"http://www.w3.org/TR/html4/loose.dtd">
<%@ page contentType="text/html;charset=windows-1252"%>
<%@ page session="true"%>
<html>
<head>
<title>Modify Database Table with Web RowSet</title>
</head>
<body>
<h3>Modify Database Table with Web RowSet</h3>
<%webrowset.WebRowSetQuery query=null;%>
<%String selectQuery=request.getParameter("selectQuery");
if(selectQuery!=null){
query=new webrowset.WebRowSetQuery();
query.generateWebRowSet(selectQuery);
session.setAttribute("query", query);
}
%>
<form name="query" action="ModifyWebRowSet.jsp" method="post">
<table>
<tr>
<td>Select Query:</td>
</tr><tr><td>
<textarea name="selectQuery" rows="5"
cols="50"></textarea>
</td></tr><tr><td>
<input class="Submit" type="submit" value="Apply Query"/>
</td></tr>
<tr><td><a href="CreateRow.jsp">Create Row</a></td></tr>
<tr><td><a href="ReadRow.jsp">Read Row</a></td></tr>
<tr><td><a href="UpdateRow.jsp">Update Row</a></td></tr>
<tr><td><a href="DeleteRow.jsp">Delete Row</a></td></tr>
<tr><td><a href="UpdateDatabase.jsp">Update
Database</a></td></tr>
</table>
</form>
</body>
</html>

The directory structure of the Web RowSet application is shown in the Applications Navigator. Run the ModifyWebRowSet.jsp JSP in JDeveloper. The JSP is displayed in a browser. Specify a SQL query to generate a Web RowSet. Click on Apply Query. Subsequently, we will modify the Web RowSet and update the database.

Oracle Web RowSet - Part1

A Web RowSet is generated. We will use the Web RowSet object to create, read, update, and delete the result set obtained with the SQL query. In the ModifyWebRowSet.jsp, set the WebRowSetQuery object as a session object attribute:

session.setAttribute("query", query);

The OracleWebRowSet object of the ModifyWebRowSet object will be used in the Create, Read, Update, and Delete JSPs.

Creating a New Row

Next, create a new row in the Web RowSet. Click on the Create Row link in the ModifyWebRowSet.jsp JSP.

Oracle Web RowSet - Part1

The CreateRow.jsp is displayed. Specify the row values to add and click on Apply.

Oracle Web RowSet - Part1

In the CreateRow.jsp, the input values are retrieved from the JSP and the insertRow() method of the WebRowSetQuery class is invoked. The WebRowSetQuery object is retrieved from the session object:

WebRowSetQuery query=( webrowset.WebRowSetQuery)
session.getAttribute("query");

In the insertRow() method OracleWebRowSet object cursor is moved to the insert row:

webRowSet.moveToInsertRow();

Set the row values with the updateString() method:

webRowSet.updateString(1, journal);
webRowSet.updateString(2, publisher);
webRowSet.updateString(3, edition);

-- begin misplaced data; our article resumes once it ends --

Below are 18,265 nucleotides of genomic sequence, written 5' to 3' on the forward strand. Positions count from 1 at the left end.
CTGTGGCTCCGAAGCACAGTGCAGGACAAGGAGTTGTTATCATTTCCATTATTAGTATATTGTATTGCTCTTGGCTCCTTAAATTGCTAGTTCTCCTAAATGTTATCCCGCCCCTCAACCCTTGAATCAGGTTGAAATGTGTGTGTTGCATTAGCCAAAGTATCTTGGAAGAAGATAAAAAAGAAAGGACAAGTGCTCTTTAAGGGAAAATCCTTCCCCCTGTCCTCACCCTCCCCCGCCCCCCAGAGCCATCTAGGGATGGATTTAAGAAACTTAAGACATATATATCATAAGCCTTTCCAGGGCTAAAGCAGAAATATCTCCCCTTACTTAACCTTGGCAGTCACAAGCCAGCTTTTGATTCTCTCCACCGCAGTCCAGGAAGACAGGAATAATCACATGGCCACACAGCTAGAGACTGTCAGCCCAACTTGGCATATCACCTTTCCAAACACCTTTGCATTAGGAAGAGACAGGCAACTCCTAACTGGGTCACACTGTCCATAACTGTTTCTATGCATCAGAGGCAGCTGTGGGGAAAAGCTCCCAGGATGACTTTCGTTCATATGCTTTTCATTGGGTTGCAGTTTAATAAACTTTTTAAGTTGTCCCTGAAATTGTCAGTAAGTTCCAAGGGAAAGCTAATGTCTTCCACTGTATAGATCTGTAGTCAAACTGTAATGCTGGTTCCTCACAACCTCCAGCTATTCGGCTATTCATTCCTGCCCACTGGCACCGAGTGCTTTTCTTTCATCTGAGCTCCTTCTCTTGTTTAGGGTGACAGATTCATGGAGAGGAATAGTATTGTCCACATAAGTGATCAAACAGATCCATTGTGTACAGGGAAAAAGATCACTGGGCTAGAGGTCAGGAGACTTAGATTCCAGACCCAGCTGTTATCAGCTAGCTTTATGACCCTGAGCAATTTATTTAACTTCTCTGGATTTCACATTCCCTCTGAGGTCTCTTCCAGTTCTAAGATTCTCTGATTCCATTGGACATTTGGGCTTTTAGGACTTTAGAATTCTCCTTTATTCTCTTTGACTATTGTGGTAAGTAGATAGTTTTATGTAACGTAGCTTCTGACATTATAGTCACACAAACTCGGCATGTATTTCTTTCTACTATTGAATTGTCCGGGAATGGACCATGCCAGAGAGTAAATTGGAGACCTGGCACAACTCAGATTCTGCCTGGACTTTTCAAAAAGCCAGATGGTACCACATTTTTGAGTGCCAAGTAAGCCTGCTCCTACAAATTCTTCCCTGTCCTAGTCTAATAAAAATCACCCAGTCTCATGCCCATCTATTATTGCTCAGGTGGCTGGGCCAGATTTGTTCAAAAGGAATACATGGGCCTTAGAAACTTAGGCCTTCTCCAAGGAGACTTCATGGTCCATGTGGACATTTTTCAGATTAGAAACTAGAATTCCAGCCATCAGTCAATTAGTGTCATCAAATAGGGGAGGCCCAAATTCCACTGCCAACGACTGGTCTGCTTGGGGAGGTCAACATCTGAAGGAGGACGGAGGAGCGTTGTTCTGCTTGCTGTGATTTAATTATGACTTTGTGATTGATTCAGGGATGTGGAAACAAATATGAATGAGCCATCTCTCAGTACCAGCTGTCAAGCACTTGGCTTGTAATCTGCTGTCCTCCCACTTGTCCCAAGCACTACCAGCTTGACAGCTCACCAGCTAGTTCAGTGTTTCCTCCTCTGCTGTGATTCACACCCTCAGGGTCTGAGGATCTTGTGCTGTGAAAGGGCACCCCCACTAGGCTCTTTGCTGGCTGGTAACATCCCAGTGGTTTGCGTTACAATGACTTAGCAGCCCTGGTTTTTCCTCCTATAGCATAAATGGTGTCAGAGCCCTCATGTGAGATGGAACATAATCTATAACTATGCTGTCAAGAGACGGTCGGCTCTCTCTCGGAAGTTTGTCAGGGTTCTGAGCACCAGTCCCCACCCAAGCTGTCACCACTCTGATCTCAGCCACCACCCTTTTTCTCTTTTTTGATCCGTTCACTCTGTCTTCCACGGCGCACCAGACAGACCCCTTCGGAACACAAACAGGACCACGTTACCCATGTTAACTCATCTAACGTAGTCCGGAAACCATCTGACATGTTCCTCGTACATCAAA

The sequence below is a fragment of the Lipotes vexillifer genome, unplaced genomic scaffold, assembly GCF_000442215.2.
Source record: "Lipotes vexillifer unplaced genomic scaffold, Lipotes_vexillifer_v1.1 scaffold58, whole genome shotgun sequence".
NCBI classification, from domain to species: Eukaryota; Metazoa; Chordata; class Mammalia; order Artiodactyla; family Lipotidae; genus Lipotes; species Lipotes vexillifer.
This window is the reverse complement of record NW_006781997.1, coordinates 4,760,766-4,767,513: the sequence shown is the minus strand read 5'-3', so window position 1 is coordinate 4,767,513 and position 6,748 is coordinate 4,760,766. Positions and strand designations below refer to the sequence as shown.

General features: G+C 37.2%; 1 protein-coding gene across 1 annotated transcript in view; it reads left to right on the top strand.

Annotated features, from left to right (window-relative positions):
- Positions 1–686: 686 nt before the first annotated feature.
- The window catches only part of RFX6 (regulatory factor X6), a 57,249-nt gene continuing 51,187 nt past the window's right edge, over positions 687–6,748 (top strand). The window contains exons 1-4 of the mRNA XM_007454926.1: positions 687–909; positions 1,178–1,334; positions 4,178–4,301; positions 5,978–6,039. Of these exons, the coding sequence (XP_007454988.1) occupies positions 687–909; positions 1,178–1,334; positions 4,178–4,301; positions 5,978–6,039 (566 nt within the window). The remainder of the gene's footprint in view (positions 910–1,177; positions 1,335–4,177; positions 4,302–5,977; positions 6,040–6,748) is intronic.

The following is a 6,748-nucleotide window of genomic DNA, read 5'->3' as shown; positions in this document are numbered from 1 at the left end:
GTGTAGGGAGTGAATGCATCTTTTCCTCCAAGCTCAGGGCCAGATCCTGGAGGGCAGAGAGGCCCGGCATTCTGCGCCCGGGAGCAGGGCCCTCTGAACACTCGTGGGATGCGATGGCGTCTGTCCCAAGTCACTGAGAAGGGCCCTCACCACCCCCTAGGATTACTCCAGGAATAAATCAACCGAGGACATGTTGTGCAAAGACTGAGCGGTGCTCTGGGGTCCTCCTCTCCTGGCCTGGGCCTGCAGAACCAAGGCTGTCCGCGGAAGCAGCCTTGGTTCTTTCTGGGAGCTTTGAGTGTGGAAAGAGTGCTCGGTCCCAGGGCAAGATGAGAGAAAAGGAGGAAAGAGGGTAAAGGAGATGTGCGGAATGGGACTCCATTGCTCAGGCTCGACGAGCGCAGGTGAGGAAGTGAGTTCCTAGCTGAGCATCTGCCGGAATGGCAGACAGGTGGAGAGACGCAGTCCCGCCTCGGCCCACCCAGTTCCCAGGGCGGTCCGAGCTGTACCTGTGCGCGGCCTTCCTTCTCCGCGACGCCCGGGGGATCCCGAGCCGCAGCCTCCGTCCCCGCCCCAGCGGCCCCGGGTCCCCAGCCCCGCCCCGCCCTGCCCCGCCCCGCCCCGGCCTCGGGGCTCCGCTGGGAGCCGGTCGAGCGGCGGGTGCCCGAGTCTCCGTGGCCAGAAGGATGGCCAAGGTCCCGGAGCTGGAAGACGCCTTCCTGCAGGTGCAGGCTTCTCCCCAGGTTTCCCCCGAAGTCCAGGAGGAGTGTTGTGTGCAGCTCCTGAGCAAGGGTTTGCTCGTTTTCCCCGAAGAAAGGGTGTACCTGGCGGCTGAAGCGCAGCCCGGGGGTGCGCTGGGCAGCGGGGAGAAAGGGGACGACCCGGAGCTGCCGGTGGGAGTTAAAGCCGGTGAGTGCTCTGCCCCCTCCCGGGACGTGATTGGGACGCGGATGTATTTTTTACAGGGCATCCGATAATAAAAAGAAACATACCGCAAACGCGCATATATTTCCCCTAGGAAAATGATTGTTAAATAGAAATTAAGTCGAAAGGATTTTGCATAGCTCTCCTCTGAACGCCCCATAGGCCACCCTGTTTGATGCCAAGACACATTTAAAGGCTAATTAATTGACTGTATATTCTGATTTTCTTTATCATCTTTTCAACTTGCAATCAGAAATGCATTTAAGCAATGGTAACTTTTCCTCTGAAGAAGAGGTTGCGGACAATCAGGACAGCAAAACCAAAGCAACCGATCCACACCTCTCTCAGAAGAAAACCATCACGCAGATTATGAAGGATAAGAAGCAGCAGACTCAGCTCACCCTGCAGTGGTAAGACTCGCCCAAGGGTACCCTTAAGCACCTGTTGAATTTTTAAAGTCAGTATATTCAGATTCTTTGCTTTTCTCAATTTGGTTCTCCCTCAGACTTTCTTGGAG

webRowSet.updateString(4, title);
webRowSet.updateString(5, author);

Add the row to the OracleWebRowSet:

webRowSet.insertRow();

A new row is added in the OracleWebRowSet object. A new row is not yet added to the database. CreateRow.jsp is listed as follows:

<%@ page contentType="text/html;charset=windows-1252"%>
<%@ page session="true"%>
<html>
<head>
<meta http-equiv="Content-Type" content="text/html;
charset=windows-1252">
<title>Create Row with Web RowSet</title>
</head>
<body>
<form><h3>Create Row with Web RowSet</h3>
<table>
<tr><td><a href="ModifyWebRowSet.jsp">Modify Web RowSet
Page</a></td></tr>
</table>
</form>
<%
webrowset.WebRowSetQuery query=null;
query=(webrowset.WebRowSetQuery)
session.getAttribute("query");
String journal=request.getParameter("journal");
String publisher=request.getParameter("publisher");
String edition=request.getParameter("edition");
String title=request.getParameter("title");
String author=request.getParameter("author");
if(journal!=null||publisher!=null||edition!=null||title!=null
||author!=null){
query.insertRow(journal, publisher, edition, title, author);
}
%>
<form name="query" action="CreateRow.jsp" method="post">
<table>
<tr>
<td>
<h4>Insert Row</h4>
</td>
</tr>

Summary

Here we have  learned to set the environment, create a Web RowSet, modify a database table with Web RowSet, and create a new row. In the next part, we will learn to read a row, update a row, delete a row, update the database table and also get acquainted with JDBC 4.0 Version. To get a thorough understanding of the topic, reading the second part is recommended.

If you have read this article you may be interested to view :

About the Author :


Deepak Vohra

Deepak Vohra is a consultant and a principal member of the NuBean.com software company. Deepak is a Sun Certified Java Programmer and Web Component Developer, and has worked in the fields of XML and Java programming and J2EE for over five years. Deepak is the co-author of the Apress book Pro XML Development with Java Technology and was the technical reviewer for the O'Reilly book WebLogic: The Definitive Guide. Deepak was also the technical reviewer for the Course Technology PTR book Ruby Programming for the Absolute Beginner, and the technical editor for the Manning Publications book Prototype and Scriptaculous in Action. Deepak is also the author of the Packt Publishing books JDBC 4.0 and Oracle JDeveloper for J2EE Development; Processing XML documents with Oracle JDeveloper 11g; EJB 3.0 Database Persistence with Oracle Fusion Middleware 11g; and Java 7 JAX-WS Web Services.